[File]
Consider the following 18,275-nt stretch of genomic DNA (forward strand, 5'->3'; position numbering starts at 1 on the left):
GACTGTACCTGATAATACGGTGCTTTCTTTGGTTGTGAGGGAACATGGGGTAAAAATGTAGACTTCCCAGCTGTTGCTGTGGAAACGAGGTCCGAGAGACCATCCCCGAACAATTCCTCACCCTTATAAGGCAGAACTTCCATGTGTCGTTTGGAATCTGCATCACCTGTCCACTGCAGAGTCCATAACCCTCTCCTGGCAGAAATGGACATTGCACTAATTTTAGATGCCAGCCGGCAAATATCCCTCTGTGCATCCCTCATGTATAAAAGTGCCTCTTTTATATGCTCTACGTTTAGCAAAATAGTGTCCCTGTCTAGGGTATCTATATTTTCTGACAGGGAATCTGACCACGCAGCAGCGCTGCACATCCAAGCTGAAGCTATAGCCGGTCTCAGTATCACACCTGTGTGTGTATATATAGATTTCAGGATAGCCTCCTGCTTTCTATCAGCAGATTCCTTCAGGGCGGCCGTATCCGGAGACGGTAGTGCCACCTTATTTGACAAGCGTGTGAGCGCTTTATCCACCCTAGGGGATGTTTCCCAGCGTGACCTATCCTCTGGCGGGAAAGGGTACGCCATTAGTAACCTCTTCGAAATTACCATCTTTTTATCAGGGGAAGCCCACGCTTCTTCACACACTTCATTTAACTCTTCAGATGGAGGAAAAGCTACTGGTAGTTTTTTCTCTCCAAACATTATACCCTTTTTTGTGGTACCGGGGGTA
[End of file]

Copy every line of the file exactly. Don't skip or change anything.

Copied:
Consider the following 18,275-nt stretch of genomic DNA (forward strand, 5'->3'; position numbering starts at 1 on the left):
GACTGTACCTGATAATACGGTGCTTTCTTTGGTTGTGAGGGAACATGGGGTAAAAATGTAGACTTCCCAGCTGTTGCTGTGGAAACGAGGTCCGAGAGACCATCCCCGAACAATTCCTCACCCTTATAAGGCAGAACTTCCATGTGTCGTTTGGAATCTGCATCACCTGTCCACTGCAGAGTCCATAACCCTCTCCTGGCAGAAATGGACATTGCACTAATTTTAGATGCCAGCCGGCAAATATCCCTCTGTGCATCCCTCATGTATAAAAGTGCCTCTTTTATATGCTCTACGTTTAGCAAAATAGTGTCCCTGTCTAGGGTATCTATATTTTCTGACAGGGAATCTGACCACGCAGCAGCGCTGCACATCCAAGCTGAAGCTATAGCCGGTCTCAGTATCACACCTGTGTGTGTATATATAGATTTCAGGATAGCCTCCTGCTTTCTATCAGCAGATTCCTTCAGGGCGGCCGTATCCGGAGACGGTAGTGCCACCTTATTTGACAAGCGTGTGAGCGCTTTATCCACCCTAGGGGATGTTTCCCAGCGTGACCTATCCTCTGGCGGGAAAGGGTACGCCATTAGTAACCTCTTCGAAATTACCATCTTTTTATCAGGGGAAGCCCACGCTTCTTCACACACTTCATTTAACTCTTCAGATGGAGGAAAAGCTACTGGTAGTTTTTTCTCTCCAAACATTATACCCTTTTTTGTGGTACCGGGGGTA